Nugen's AP1000 nuclear reactor - is it any better than the EPR?

The Vogtle nuclear plant in Georgia, where two AP1000 reactors are under construction, and subject to long delays and cost overruns. Photo: Nuclear Regulatory Commission via Wikimedia Commons (Public Domain).
The Vogtle nuclear plant in Georgia, where two AP1000 reactors are under construction, and subject to long delays and cost overruns. Photo: Nuclear Regulatory Commission via Wikimedia Commons (Public Domain).
As nuclear projects using the EPR design run into long delays and huge costs overruns, industry hopes are pinned on the Westinghouse AP1000 reactor, writes Chris Goodall. But with eight AP1000 projects around the world going the way of the EPR, is it really a wise choice for the UK's Moorside nuclear site?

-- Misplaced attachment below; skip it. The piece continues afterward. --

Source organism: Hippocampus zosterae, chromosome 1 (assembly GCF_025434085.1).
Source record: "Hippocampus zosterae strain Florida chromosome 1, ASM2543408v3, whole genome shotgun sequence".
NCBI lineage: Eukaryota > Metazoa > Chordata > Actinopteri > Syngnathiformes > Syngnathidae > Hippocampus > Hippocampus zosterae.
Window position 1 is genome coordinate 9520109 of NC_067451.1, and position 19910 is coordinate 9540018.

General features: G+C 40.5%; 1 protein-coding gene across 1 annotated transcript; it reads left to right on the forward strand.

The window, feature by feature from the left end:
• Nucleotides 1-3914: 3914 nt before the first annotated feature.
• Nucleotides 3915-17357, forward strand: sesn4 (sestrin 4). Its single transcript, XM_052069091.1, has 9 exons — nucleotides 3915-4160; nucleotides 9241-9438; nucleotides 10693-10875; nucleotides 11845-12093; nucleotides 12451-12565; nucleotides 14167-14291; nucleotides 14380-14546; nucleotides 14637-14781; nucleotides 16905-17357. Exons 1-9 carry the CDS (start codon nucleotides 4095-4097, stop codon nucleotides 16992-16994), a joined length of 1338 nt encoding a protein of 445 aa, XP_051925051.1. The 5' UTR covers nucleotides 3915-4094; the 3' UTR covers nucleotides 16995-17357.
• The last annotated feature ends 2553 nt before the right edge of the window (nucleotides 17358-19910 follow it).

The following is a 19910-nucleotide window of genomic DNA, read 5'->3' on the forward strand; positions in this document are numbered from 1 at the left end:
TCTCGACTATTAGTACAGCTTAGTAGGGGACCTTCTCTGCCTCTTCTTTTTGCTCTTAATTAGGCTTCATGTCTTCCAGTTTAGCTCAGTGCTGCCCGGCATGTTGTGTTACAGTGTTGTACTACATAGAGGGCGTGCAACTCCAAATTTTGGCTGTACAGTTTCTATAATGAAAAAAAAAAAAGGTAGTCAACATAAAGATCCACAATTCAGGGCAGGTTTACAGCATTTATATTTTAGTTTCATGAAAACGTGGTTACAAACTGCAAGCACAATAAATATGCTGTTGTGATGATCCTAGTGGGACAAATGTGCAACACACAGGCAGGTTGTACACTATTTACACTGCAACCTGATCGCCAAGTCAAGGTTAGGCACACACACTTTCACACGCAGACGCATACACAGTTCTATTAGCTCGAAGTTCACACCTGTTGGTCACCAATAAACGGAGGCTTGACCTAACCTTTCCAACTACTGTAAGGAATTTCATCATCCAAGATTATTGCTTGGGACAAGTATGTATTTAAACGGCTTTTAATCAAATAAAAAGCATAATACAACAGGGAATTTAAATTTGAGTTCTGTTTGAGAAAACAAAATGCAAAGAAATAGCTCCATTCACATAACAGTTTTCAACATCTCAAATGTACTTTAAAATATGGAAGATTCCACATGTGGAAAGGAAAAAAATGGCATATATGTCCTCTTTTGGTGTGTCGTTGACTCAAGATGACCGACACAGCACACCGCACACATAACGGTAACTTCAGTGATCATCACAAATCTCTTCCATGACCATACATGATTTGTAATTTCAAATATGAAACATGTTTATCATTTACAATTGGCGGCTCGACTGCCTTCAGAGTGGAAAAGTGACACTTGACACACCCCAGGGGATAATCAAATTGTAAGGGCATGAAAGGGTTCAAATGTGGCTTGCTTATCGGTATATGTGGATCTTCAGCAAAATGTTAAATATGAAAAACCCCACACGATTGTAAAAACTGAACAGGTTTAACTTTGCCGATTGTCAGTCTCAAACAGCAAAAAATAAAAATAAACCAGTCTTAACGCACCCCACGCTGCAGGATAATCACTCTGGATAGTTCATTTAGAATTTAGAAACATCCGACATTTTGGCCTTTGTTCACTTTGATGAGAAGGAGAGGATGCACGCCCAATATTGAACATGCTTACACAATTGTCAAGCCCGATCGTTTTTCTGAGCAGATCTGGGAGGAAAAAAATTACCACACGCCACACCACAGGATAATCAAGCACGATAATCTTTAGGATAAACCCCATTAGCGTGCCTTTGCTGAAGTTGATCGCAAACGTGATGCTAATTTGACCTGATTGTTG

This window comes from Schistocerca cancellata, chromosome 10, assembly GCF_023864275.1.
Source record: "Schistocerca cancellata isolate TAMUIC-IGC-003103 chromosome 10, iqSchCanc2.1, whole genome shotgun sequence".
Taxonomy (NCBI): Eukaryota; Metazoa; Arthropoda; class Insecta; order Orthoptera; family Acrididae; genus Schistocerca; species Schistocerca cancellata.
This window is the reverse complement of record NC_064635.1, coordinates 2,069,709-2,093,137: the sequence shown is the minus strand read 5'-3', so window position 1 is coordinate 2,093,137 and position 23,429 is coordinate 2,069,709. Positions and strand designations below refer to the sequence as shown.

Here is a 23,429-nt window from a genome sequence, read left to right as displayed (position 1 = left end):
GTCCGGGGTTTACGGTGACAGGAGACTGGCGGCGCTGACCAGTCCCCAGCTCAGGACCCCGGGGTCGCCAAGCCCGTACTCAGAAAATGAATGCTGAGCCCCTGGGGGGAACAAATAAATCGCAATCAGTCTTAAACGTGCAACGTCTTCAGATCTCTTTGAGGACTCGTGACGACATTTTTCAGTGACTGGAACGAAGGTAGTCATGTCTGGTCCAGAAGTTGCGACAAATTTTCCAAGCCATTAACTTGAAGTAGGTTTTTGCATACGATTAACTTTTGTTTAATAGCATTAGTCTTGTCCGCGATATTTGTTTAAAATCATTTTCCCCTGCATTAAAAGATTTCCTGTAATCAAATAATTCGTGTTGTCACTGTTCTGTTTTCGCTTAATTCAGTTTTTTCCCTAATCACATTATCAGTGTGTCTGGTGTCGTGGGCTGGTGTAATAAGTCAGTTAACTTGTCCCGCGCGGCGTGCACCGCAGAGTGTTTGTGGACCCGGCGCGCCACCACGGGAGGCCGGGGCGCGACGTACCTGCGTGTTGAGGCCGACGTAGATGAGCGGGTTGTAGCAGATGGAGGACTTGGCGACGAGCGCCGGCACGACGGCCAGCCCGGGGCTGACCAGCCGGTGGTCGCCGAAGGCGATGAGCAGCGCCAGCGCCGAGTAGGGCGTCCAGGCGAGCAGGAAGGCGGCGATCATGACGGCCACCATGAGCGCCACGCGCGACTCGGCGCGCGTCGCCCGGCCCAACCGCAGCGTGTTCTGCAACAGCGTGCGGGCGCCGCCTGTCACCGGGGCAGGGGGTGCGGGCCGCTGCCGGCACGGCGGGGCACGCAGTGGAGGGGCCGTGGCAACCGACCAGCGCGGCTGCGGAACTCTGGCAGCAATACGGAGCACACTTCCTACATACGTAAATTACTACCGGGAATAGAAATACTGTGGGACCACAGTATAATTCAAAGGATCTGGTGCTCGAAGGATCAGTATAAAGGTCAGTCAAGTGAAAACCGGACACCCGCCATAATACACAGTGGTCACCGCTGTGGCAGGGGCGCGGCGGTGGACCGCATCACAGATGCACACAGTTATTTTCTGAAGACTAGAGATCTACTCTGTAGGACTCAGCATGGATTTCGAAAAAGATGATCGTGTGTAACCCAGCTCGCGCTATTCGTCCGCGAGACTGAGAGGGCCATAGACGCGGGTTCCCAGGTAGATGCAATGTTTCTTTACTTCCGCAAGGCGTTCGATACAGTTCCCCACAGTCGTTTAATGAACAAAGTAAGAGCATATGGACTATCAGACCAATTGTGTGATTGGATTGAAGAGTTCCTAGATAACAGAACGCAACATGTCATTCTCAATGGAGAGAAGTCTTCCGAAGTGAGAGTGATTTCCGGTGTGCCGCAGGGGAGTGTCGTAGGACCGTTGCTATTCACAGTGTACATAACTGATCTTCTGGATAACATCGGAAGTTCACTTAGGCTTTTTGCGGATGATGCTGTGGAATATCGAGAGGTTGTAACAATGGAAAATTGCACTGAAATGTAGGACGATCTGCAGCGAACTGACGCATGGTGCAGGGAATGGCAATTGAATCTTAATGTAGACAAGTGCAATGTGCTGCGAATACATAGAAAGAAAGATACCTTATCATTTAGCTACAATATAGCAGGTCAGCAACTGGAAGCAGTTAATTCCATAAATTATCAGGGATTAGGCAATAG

Is a safe third generation nuclear power station beyond the capacity of even the most experienced contractors to build to a tight timetable and at a predictable cost?

The engineering problems of the EPR are well-known.

The nuclear power stations being built in Finland and France using this design are well over budget, are failing to meet even frequently revised timetables and are dogged with concerns over construction integrity.

Olkiluoto 3 in Finland is now expected to start producing electricity in 2018, thirteen years after work first began on the site. The project will cost many billions of Euros more than first predicted.

Despite these highly visible problems, warnings that the design is "unconstructable" and the new legal challenges from Austria and from green energy suppliers in Germany and Austria, EDF still wants to construct Hinkley C using the EPR design.